By Kelly Ehlers, president of Ideas That Evoke Influencers’ strength has always come from their perceived authenticity. However, I’ve seen that c
By Kelly Ehlers, president of Ideas That Evoke
Influencers’ strength has always come from their perceived authenticity. However, I’ve seen that consumers’ fear of “fake news” has turned into concerns regarding “fake influencers.” This anxiety over trust has changed digital content creators to be more than salespeople and has put consumers on the defense, with some brands shifting away from these partnerships.
I’ve always been a huge advocate for influencer marketing — my company proudly identifies itself as an “influencer agency” alongside our creative roots. Therefore, I still believe content creators will keep their momentum for the foreseeable future.
However, as we deal with consumer apprehension toward brands and data retrieval practices, some of my clients are choosing to strengthen their owned and earned media outlets rather than pouring budgets into influencer strategies.
At the origin of digital strategies, owned media has always had strong benefits for marketers. The control these channels provide, plus their cost-efficiency and access to niche audiences, allows brands to deliver a tailored message that reaches their most relevant consumers.
Instead of worrying where their information is coming from, many consumers are now going straight to the source. By intentionally pursuing owned media channels, customers avoid confusion over the intentions of brands and content. To get the most out of changes in the market, companies must redevelop owned media to operate as not just a sales tool but a relationship-building tool.
Brands can start by considering how influencer partnerships supplemented gaps in existing communications strategies. One example is reclaiming the face of your brand to be a face within your brand. There is undeniable value in personifying your company, such as with influencers or an internal team member.
Consider substituting influencers with community moderators that reinforce your brand’s relatability and willingness to listen to customers. I’d recommend introducing the moderator with an employee profile video in the first person. This retrieves the communication for your brand while developing more personable roles that let brands play with a new, more casual voice.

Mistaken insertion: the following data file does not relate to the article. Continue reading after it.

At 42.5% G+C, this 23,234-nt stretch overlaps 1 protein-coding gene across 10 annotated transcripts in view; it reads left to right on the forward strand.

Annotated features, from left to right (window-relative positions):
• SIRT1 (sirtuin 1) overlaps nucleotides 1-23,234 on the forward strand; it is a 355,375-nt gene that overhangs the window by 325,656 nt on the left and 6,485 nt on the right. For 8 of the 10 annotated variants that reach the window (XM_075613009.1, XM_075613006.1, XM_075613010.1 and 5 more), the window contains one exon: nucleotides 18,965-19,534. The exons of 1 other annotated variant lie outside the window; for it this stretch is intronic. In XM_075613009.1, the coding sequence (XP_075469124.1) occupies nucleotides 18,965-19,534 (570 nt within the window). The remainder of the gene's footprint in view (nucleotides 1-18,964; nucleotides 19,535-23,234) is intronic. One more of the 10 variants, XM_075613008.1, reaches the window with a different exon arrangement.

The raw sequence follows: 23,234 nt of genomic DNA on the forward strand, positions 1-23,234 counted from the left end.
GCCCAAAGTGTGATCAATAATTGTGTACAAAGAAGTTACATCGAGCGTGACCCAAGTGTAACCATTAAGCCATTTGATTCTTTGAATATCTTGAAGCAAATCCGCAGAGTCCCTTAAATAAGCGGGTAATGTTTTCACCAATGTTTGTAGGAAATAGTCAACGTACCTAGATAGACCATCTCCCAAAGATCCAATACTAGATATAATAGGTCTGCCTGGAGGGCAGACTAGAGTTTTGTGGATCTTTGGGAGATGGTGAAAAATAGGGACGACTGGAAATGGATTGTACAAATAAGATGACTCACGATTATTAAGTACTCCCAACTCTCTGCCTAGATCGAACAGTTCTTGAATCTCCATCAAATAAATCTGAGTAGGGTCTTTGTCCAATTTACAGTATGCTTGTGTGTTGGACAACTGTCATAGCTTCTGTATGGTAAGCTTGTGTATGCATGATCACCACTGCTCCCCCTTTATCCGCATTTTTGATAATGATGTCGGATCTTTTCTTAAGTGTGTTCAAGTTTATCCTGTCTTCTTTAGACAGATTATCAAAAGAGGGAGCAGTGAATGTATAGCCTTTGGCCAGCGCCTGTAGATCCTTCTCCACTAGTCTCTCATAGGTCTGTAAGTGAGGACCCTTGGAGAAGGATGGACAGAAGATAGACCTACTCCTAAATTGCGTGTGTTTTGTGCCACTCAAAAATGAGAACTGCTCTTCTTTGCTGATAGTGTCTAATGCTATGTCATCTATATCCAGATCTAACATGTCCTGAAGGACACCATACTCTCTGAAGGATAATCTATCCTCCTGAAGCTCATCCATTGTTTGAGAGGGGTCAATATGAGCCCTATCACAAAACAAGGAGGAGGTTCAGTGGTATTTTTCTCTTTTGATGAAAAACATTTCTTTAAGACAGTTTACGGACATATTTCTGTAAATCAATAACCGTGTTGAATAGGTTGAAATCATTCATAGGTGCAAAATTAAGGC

Another way to reinvent owned media practices is to develop content that mirrors the interactive, engaging nature of third-party collaborations. For example, rather than looking at each blog post as a standalone update, brands can frame their content as a living commentary on innovations and news.
In these ways and more, brands can label where owned media was initially lacking and, rather than outsourcing to an influencer, use this information to address internal weak points. By reinventing corporate voice, companies can deliver more interesting content that effectively tells their story and strengthens bonds with their audiences.
Still, because owned media is a direct extension of a brand, consumers may feel the same apprehension toward it as they do with influencers. Although content creators were the initial solution to this obstacle, there’s still hope. To reach especially skeptical audiences, brands can utilize earned media — from consumer reviews to strategic press — to promote brand messages via credible sources.
According to a Northeastern study, increasing a brand’s earned social media output leads to significant increases in brand awareness and satisfaction. Although word-of-mouth promotion is the most trusted form of earned media, companies shouldn’t rely solely on these exchanges.
For my clients, increasing their amount of earned media directly reflects the effort we put into pitching stories to media outlets. Just as fake news pushed consumers away from influencers, it nudged them toward trusted media outlets. Therefore, developing relationships with industry and trade publications (and more) is key to taking advantage of this avenue.
There are many ways to initiate these connections; most importantly, face-to-face relationship building. Brands can schedule editor desksides (industry-speak for one-on-one meetings between journalists and brands) to put their company on a publication’s radar.
Another approach is creating experiences for publication staff via invites to branded events or surprise-and-delights, an advertising practice offering significant rewards, coupons, etc. to potential consumers. These options foster an initial wow factor that establishes brand presence and provides a platform to showcase new products or company news. Journalists can then pick up on content opportunities, providing beneficial coverage for brands while protecting the authenticity received from a secondhand account.
For brands witnessing changes in influencer marketing, it all comes down to using tried-and-true methods: Keep branded communications updated and continue to seek press in relevant, trusted publications.
While content creators provide clicks, investing in owned and earned media creates reliable storytelling that captures and keeps audiences, even after the era of the influencer.
Kelly Ehlers is the president of Ideas That Evoke, a social media and PR agency, the 24th Fastest Growing Agency in 2016, Inc Magazine.
The opinions expressed here by Inc.com columnists are their own, not those of Inc.com.
This article is from Inc.com